Posted by: Judy | September 17, 2015

Schema 16…

16. EMOTIONAL INHIBITION – The excessive inhibition of spontaneous action, feeling, or communication — usually to avoid disapproval by others, feelings of shame, or losing control of one’s impulses. Yes. Improving.

Again, yes, this is something I learned to do in order to survive. When you’re not allowed to have your own feelings because the narcissist/abuser=N in your life needs you to reflect them in order for them to feel right, yeah, there isn’t enough room for your own feelings, too.

When spontaneity is punished because the N doesn’t want to deal with surprises not of their making, yes, you bury it, too.

Guarding your tongue is a must because the N doesn’t want to hear anything they don’t like, approve, and/or have orchestrated themselves. Again, to give them the sense of rightness they need.

The fact that survivors work to avoid disapproval of others isn’t about the others it’s about the habit developed in order to survive the N. The world revolves around the N. The N will use others to help maintain control. A survivor doesn’t always know who is on the N’s side and who doesn’t know them. It only takes one surprise connection to teach the survivor to treat everyone the same.

As to the feelings of shame, well, DUH! Survivors are shamed in order to be controlled. It’s a terrifyingly effective tool.

Losing control of one’s impulses can end in horrific punishment.

Again, how does one change? Practice, practice, practice.

For me, the change started with accepting my emotions. Oddly enough, it started with watching the movie Fellowship of the Rings, end of 2001.

My sister invited me to see the movie. I didn’t want to go. I had already decided that they probably jacked up the title and put a new story under it and wouldn’t be recognizable as the story I’d read and loved in middle school. She offered to pay. Free movie, with popcorn, who was I to turn that down?

After the prologue, the opening shot is the Shire. It was exactly as I’d imagined. Over and over and over, Peter Jackson shared the story I loved. Yes, there were differences but enough similarities that I recognized the story. There were moments that startled me and scared me. It was the first time I understood why people liked being scared. It was a good kind of scared, safe. I knew it wasn’t real, but it was also the appropriate response for what happened. How cool was that? I got it!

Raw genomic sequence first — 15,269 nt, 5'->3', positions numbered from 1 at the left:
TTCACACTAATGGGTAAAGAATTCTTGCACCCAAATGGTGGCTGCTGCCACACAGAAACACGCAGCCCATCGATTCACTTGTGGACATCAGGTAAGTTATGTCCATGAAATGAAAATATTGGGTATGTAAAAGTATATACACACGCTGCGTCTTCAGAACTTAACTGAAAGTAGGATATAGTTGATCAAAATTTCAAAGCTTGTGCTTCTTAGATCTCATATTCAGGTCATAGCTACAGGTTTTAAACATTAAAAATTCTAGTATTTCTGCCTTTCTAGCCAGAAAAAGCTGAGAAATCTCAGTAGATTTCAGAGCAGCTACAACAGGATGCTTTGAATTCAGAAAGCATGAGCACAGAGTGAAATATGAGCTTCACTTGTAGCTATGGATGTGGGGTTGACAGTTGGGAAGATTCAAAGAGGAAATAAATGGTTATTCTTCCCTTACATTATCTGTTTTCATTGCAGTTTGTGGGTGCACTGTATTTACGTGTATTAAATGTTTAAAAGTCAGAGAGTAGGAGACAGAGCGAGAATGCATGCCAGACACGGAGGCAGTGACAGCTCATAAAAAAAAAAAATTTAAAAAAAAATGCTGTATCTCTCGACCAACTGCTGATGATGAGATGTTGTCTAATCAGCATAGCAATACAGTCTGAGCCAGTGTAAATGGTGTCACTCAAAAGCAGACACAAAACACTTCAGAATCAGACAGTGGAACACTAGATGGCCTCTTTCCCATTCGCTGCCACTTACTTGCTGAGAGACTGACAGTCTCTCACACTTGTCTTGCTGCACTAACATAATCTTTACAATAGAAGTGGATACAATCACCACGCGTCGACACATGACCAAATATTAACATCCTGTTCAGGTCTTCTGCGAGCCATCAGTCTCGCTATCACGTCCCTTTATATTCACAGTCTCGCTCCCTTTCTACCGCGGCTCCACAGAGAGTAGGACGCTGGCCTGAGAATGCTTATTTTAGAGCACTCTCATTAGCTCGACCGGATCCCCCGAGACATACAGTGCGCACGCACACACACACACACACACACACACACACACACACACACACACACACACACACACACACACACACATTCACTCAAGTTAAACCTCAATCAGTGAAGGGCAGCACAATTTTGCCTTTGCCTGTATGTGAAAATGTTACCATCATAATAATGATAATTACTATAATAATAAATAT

I gushed. I raved. I hunted for everything LOTR. I joined the Official Fan Club and interacted with other LOTR fans. I finally found people like me, a place where I belonged.

Unfortunately, my emotions were out of control. I was flooded. I didn’t know what to do with them all. Too often my emotions had more control than I did.

I considered my options: I could learn to control them or turn them off again.

It was only a few months after 9-11. I’d promised to live life more fully. God jumped right in on helping me embrace my promise. Turning off the emotions was not living life fully. Shut up. Buck up. And learn self control.

I bumbled and make mistakes. I hurt people. I discovered that sometimes I could feel one way and disagree with my feeling, which is why I don’t trust those who play on feelings. I worked hard to feel everything and not allow it to overwhelm me. Practice. Practice. Practice.

I loved the quote I heard/read a number of years ago:

Follow your heart but take your brain along.

So yes, the schema is an unhealthy way of coping. It is a learned behavior. It worked when it was a matter of survival, especially for a child without coping skills. It’s still survival for me, but I’m an adult now, and I’m learning healthier ways of dealing with the behavior that taught me to use the schema in the first place.

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Responses

  1. Ah, man, only recently I’ve come to realise how much I “edit” myself. I didn’t know this had a proper name 😉 You make a good point that change must start with accepting one’s emotions. I drew inspiration from your experience with The Fellowship of the Ring and I’ve been practicing allowing myself with tv programs and films I’m watching. It’s been interesting and surprising, and I’m still learning. Thank you so much for sharing this (and the photo too, I love the reflection of the water) 🙂

    • Glad to hear my experience has helped!

      I love how the reflection is so clear in rain-covered cement. It isn’t even puddles, simply wet.

  2. I think that is why I like to be around little kids, I don’t need to edit myself.

    • 🙂

    • You edit yourself more than you realize. There are stories you don’t tell them.

      • That’s true but I don’t need to explain myself. I just am.


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